- Grand Duchess Maria Pavlovna of Russia (1786–1859)
Grand Duchess Maria Pavlovna Portrait of Maria Pavlovna, by Vladimir Borovikovsky Grand Duchess of Saxe-Weimar-Eisenach Reign 14 June 1828 - 8 July 1853 Spouse Charles Frederick, Grand Duke of Saxe-Weimar-Eisenach Issue Prince Paul Alexander
Marie, Princess Charles of Prussia
Augusta, German Empress
Karl Alexander, Grand Duke of Saxe-Weimar-Eisenach
House House of Saxe-Weimar-Eisenach
House of Holstein-Gottorp-Romanov
Father Paul I of Russia Mother Maria Feodorovna Born 16 February 1786
Saint Petersburg, Empire of All the Russias
Died 23 June 1859(aged 73)
Weimar, Modern day Germany
Grand Duchess Maria Pavlovna of Russia (Russian: Мария Павловна; 16 February 1786 – 23 June 1859) was the third daughter of Paul I of Russia and Sophie Dorothea of Württemberg. She was the Grand Duchess of Saxe-Weimar-Eisenach by her marriage to Charles Frederick, Grand Duke of Saxe-Weimar-Eisenach.
Born on 16 February 1786 in Saint Petersburg to the son of Catherine the Great of Russia and his wife - the daughter of Friedrich II Eugen, Duke of Württemberg - Maria Pavlovna was raised at her father's lavish palaces at Pavlovsk and at the nearby Gatchina.
She was the sister of:
- Alexander I, Tsar of Russia (1777–1825), m. Luise Auguste, Princess of Baden (Elizabeth Alexeiyevna) (1779–1826), and had two daughters (both died in childhood).
- Konstantin Pavlovich, Grand Duke of Russia (1779–1831), married Juliane, Princess of Saxe-Coburg-Saalfeld (Anna Feodorovna) (1781–1860); married Joanna, Countess Grudsinska, Princess Lowicz (1799–1831). No children.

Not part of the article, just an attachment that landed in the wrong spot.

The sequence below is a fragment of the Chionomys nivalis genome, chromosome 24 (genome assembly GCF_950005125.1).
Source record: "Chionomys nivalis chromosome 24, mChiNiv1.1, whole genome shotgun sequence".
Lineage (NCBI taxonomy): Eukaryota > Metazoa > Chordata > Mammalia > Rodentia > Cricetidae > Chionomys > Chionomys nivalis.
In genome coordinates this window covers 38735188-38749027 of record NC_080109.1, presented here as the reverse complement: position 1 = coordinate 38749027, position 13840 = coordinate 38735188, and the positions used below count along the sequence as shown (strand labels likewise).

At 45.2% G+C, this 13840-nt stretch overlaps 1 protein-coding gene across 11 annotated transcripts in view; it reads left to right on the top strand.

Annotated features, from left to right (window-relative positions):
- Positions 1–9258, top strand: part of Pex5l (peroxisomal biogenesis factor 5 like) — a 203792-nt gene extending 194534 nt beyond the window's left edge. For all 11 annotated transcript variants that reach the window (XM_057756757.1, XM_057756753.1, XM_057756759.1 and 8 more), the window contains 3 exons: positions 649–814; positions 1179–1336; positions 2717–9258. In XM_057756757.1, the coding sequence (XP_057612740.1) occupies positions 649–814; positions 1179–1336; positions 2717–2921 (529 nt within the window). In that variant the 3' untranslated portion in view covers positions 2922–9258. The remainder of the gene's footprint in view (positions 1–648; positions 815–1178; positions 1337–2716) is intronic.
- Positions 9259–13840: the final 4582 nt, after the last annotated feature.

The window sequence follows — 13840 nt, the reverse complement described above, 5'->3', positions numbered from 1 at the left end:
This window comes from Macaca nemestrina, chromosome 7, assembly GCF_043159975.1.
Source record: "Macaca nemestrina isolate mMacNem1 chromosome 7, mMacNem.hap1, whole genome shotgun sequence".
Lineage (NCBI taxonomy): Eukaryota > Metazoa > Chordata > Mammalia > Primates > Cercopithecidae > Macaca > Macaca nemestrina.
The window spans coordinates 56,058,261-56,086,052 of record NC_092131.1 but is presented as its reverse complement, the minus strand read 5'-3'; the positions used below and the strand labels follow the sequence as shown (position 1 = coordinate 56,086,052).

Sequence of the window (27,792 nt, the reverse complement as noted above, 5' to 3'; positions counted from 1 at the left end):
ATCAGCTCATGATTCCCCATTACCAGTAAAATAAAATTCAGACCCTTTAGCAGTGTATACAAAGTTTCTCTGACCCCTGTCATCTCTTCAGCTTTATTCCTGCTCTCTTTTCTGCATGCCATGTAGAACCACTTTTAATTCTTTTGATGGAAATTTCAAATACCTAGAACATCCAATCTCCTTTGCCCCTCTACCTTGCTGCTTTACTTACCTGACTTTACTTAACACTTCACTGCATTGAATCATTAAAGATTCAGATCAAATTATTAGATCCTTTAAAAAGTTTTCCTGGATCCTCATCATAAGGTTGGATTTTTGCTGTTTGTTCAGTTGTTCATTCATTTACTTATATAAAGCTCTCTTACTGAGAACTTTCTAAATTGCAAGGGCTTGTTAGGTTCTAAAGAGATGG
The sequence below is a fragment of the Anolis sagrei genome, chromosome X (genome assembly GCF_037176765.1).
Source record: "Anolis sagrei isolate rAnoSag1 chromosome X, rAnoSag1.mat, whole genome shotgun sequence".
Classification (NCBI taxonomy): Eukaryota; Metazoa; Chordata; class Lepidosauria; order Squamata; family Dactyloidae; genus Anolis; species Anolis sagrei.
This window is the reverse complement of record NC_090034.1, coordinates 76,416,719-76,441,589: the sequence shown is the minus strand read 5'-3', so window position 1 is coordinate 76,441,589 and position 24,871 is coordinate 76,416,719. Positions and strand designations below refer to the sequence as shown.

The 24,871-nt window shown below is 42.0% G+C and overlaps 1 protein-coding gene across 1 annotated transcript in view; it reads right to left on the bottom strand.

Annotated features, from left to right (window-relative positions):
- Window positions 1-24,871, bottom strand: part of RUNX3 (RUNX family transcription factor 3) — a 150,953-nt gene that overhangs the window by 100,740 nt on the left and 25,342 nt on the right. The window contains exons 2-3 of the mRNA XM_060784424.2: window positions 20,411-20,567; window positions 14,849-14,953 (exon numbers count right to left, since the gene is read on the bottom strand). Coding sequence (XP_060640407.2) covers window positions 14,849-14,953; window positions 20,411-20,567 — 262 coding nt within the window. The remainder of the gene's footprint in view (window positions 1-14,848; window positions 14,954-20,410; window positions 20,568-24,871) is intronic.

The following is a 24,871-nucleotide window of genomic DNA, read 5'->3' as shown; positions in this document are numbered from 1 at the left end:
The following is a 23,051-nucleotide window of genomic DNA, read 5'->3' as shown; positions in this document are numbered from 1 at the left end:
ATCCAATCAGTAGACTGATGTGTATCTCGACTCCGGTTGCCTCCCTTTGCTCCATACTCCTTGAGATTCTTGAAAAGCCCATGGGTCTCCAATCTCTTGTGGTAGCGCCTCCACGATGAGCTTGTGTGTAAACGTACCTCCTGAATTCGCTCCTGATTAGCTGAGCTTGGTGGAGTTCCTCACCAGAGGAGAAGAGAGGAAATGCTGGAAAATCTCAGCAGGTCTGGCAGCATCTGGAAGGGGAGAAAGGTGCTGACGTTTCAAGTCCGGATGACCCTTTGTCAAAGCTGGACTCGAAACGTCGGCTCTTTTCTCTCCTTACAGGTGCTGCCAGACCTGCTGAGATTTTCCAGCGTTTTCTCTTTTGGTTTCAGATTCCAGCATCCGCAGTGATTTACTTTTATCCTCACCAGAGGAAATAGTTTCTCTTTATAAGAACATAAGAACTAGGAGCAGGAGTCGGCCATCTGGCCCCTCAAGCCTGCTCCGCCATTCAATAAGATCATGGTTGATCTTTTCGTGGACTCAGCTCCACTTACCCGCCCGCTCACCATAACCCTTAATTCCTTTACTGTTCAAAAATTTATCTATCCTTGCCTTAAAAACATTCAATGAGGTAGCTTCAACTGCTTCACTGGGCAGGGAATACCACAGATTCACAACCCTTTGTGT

- Alexandra Pavlovna (1783–1801) m. Joseph, Archduke of Austria, Count Palatine of Hungary (1776–1847), and had one daughter (died at birth).
- Elena Pavlovna (1784–1803) m. Friedrich Ludwig, Hereditary Grand Duke of Mecklenburg-Schwerin (1778–1819), and had two children.
- Catherine Pavlovna (1788–1819) married Georg, Duke of Oldenburg (1784–1812), had two sons; married Wilhelm I, King of Württemberg (1781–1864), and had two daughters.
- Olga Pavlovna (22 July 1792 – 26 January 1795).
- Anna Pavlovna (1795–1865) m. Willem II, King of the Netherlands (1792–1849), and had five children.
- Nicholas I, Tsar of Russia (1796–1855), m. Charlotte, Princess of Prussia (Alexandra Feodorovna) (1798–1860), and had ten children.
- Michael Pavlovich, Grand Duke of Russia (1798–1849), m. Charlotte, Princess of Württemberg (Elena Pavlovna) (1807–1873), and had five children.
As a child, she was not considered pretty: her features were disfigured as a result of a pioneering application of the Smallpox vaccine. Her grandmother, Catherine II of Russia, admired her precocious talent as a pianist but declared that she would have been better to have been born a boy. Her music instructor was Giuseppe Sarti (1729-1802), an Italian composer and Kapellmeister at the Russian court. From 1798, she was taught music by Ludwig-Wilhelm Tepper de Ferguson (1768-1838). In 1796 her grandmother died making her father the new Emperor of Russia as Paul I.
On 3 August 1804, she married Charles Frederick, Hereditary Grand Duke of Saxe-Weimar-Eisenach (later Grand Duke) (2 February 1783 – 8 July 1853). The couple stayed in Saint Petersburg for nine months, before departing for Weimar. There Maria was greeted with a bout of festivities, as described by Christoph Martin Wieland: "The most festive part of all the magnificence of balls, fireworks, promenades, comedies, illuminations was the widespread and genuine joy at the arrival of our new princess".